"Needless to say, I pulled out my yo-yo on the spot and measured the distance from his hand to the floor before the great man could move it! You know...now that I think of it, that's another of Mr. De Tomaso's interesting attributes-he sure has created a lot of good anecdotes."
Despite the vague nature of the original request, Sapino and his team helped bring the aluminum-bodied Cobra Ghia to completion. The driveable prototype appeared in 1965, and Sapino remembers it as "Very refined-Italian, but with a touch of Jaguar style. Still, looking back now at the reputation the Cobra had, I think we may have missed the target. The car did not look as powerful as the Cobra was."
Another early favorite is Renault's R8 coupe, which "...anticipated the shape of silhouettes to come." Ghia built the prototype in 1963, and Sapino's crew was after "One continuous form-no more facets, no break at the line between the windshield and the roof. To give that line the window was made into a teardrop shape. This was later misunderstood, and some said we were copying Bugattis of the 1930s. The teardrop was simply necessary to give it the line we wanted." Sapino doesn't consider this car a masterpiece, but he does believe that its simple, pure shape has aged very well-the designer's traditional yardstick of success.

But just as Sapino was settling happily into a promising, lifelong career with Carrozzeria Ghia, everything at the design house changed. Alejandro De Tomaso acquired a controlling interest in the firm in 1967, and under the mercurial Argentinean, a shakeup was inevitable.
De Tomaso had originally hired Ghia to clothe his Modena-built Vallelunga, a lightweight mid-engined GT with 4-cylinder Ford power. At that time, Ghia was still controlled by Leonides Trujillo, the son of deposed Dominican Republic dictator Rafael Trujillo Molina.
While Trujillo the Younger had relatively little impact on the company, Gaspardo Moro brought new fame to Ghia during this period when he hired Giorgetto Giugiaro. "Working for Giugiaro was tough," Sapino recalls today. "He's a very hard worker, and he expects his coworkers to fully comply with his own points of view. After he joined Ghia, it was immediately very clear that there was no room for anybody else's design input.
"Giugiaro was hired in as the hero that had designed all those beautiful cars for Bertone, and he was immediately offered, as a big promotional plan for Ghia, the chance to design five more beautiful cars. As history clearly shows, he didn't fail." Indeed not: Giugiaro rapidly penned the De Tomaso Mangusta and Pampero, Maserati Ghibli, and Fiat Vanessa for Ghia's stand at the '66 Turin Motor Show. While all were quite successful, the Ghibli and Mangusta rank among the greatest designs of the decade. Only a year after Giugiaro joined the company, Ghia was justifiably ecstatic over the handiwork of this wunderkind.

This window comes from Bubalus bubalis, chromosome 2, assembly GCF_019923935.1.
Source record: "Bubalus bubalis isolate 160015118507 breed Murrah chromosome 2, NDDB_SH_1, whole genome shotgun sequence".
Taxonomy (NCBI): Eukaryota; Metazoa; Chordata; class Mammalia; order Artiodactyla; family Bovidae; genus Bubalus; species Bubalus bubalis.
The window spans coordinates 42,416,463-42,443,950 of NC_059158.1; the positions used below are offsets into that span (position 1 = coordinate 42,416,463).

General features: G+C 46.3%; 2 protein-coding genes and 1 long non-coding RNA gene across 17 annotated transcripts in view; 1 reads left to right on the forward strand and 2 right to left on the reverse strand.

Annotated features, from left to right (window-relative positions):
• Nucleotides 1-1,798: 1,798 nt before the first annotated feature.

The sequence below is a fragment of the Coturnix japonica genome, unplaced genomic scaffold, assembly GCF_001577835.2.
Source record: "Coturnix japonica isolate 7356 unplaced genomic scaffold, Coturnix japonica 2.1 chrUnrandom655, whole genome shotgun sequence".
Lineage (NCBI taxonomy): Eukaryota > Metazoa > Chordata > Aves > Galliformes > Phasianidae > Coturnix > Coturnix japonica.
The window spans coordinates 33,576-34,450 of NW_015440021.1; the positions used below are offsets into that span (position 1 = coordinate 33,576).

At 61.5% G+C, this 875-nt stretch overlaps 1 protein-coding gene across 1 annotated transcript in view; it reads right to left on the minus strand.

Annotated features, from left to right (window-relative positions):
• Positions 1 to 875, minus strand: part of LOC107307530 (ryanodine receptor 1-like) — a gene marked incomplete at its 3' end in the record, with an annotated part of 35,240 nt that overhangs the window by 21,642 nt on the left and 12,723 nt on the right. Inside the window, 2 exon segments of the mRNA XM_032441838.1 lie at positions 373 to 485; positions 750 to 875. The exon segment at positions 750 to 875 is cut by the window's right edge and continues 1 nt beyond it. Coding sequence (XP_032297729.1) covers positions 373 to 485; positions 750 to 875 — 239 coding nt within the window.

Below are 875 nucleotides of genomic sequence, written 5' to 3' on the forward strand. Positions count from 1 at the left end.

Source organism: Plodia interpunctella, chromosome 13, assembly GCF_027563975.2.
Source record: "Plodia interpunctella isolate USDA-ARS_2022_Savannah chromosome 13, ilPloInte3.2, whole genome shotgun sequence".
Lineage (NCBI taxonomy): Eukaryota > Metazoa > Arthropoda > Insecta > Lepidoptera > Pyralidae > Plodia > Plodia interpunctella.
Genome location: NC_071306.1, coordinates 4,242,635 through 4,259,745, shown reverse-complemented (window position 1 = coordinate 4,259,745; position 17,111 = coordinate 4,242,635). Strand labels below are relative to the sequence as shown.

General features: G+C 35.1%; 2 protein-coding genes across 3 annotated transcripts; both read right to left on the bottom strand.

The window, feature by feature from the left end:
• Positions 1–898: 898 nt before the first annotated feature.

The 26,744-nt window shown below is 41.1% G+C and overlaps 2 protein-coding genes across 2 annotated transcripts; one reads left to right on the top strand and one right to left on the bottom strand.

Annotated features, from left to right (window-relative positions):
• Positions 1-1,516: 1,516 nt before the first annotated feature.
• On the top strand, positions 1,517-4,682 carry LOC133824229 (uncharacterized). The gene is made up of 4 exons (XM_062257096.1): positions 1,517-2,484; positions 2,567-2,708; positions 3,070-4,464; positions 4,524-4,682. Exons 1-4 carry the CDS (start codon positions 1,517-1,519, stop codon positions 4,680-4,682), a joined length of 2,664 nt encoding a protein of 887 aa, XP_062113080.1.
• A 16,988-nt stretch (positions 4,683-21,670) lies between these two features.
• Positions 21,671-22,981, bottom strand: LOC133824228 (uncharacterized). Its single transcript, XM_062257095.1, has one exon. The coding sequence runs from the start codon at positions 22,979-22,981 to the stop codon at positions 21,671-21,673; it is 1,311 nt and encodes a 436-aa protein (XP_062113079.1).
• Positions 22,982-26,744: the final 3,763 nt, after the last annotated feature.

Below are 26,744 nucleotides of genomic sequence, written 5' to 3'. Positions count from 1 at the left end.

But the following year, De Tomaso purchased the
firm from Leonides Trujillo and a "confused period" began. De Tomaso fired Sapino a year later. When asked if anything in particular led to his dismissal, the designer can't be sure. "There was no particular reason that I know of," he answers, "other than that I suspect De Tomaso just never liked me very much. As you know, he has become quite famous for his extraordinary ability to cut costs in every company he's become involved with, and that was mainly achieved by firing a lot of people. I suspect I was just one of the bunch." Soon after this, Giugiaro left to form Italdesign and Gaspardo Moro lit out to become a respected journalist. While De Tomaso hired Tom Tjaarda back to run the shaken-up Ghia, the fired Sapino took a long hiatus from the firm.
"Believe it or not, I still remember that period with pleasure," Filippo recalls. From September 1967 through 1969 he worked with Pininfarina: "A very creative time it was, too. I felt much more appreciated there than I did back at Ghia, for I could express myself very freely. As was typical of the family-run companies, Sergio Pininfarina and his brother-in-law, Renzo Carli, were firmly in control of the design activities, but there was still an excellent possibility for expression. Really, the only problem was that no designer could sign any sketch; we were still under the 'designed by Pininfarina's personal hand' regime."
Sapino worked on two famous Ferraris at Pininfarina, the 512S and 365GTC/4. He was then coaxed away from this new home, however, by
Ford of Europe, which had just created a pilot Italian design studio in the town of Bruino near Turin. While no one knew it at the time, "I believe we were pioneering the (idea of an off-site) design center, like the ones created many years later in Italy and elsewhere, particularly in California," Sapino explains. "It was very nice, too, because Ford understood that we were offering special input from Turin, the design capital of the world, and consequently we were respectfully left to work on our own. I think this approach paid Ford back many times over with good designs. Many examples of our work there had a strong influence on Ford's European production cars in the years to come." It was natural, then, for Sapino to return to Ghia after Ford purchased a co
ntrolling interest from De Tomaso in 1971. In fact, the Bruino studio was absorbed into Ghia two years later, and Sapino became chief designer of the overall operation.

During those first few years under Ford, "Ghia was utilized mostly as a think tank. We were given almost a blank sheet of paper and asked to offer our ideas on whatever we thought was most useful for the company. Because of this approach, we began studying certain types of vehicle very much in favor of other ones; maybe sports cars for their image factor, for example." It was a fertile period, but the first year after the merger was a bit disorganized. "In Ford's mind they were combining two skills," Sapino continues. "But from the organizational point of view, now everything was doubled. I was the head of design, but Tom (Tjaarda) was also the head of design! Plus we had two heads of modeling, and so on. Everything we did, we either had to split the projects or somehow divide the work."